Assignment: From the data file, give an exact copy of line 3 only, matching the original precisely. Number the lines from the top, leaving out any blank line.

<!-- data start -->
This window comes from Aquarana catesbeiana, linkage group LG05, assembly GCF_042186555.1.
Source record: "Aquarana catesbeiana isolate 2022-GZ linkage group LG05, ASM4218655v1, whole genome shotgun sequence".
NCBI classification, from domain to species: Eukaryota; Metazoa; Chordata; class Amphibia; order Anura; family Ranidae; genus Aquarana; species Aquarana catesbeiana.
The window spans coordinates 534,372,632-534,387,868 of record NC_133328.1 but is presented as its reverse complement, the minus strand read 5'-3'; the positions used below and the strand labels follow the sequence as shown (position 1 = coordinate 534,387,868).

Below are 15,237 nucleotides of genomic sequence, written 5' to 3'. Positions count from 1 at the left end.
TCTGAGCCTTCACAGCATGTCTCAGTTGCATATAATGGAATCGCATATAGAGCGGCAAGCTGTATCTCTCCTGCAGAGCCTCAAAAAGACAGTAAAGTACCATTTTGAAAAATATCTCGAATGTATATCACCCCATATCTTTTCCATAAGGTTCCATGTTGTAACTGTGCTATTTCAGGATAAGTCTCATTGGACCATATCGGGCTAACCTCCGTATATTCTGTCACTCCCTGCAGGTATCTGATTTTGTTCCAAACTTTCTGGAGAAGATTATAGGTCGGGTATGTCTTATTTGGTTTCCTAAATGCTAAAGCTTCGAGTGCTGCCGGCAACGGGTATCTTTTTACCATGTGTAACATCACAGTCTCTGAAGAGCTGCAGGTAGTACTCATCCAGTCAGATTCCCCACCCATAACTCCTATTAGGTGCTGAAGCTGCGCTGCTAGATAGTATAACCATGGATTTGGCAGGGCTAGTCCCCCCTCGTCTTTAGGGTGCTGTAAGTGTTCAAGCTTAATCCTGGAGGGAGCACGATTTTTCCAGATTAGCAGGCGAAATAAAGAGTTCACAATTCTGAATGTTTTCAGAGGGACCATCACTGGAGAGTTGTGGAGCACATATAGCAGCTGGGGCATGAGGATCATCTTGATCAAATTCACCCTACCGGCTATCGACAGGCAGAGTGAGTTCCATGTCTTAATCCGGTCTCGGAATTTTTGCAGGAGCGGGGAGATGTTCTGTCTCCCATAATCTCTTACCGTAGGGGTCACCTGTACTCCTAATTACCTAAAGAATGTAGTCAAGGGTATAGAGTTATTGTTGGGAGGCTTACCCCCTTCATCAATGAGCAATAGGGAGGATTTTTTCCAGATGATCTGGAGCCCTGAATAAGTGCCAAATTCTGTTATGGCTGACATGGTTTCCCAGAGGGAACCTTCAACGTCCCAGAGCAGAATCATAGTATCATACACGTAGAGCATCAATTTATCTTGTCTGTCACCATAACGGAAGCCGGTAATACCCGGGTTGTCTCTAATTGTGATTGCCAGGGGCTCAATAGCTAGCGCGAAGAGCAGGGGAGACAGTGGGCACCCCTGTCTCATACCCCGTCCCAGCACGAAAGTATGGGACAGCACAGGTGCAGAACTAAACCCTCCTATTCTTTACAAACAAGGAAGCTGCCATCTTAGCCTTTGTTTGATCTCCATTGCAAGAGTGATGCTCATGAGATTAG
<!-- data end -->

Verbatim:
NCBI classification, from domain to species: Eukaryota; Metazoa; Chordata; class Amphibia; order Anura; family Ranidae; genus Aquarana; species Aquarana catesbeiana.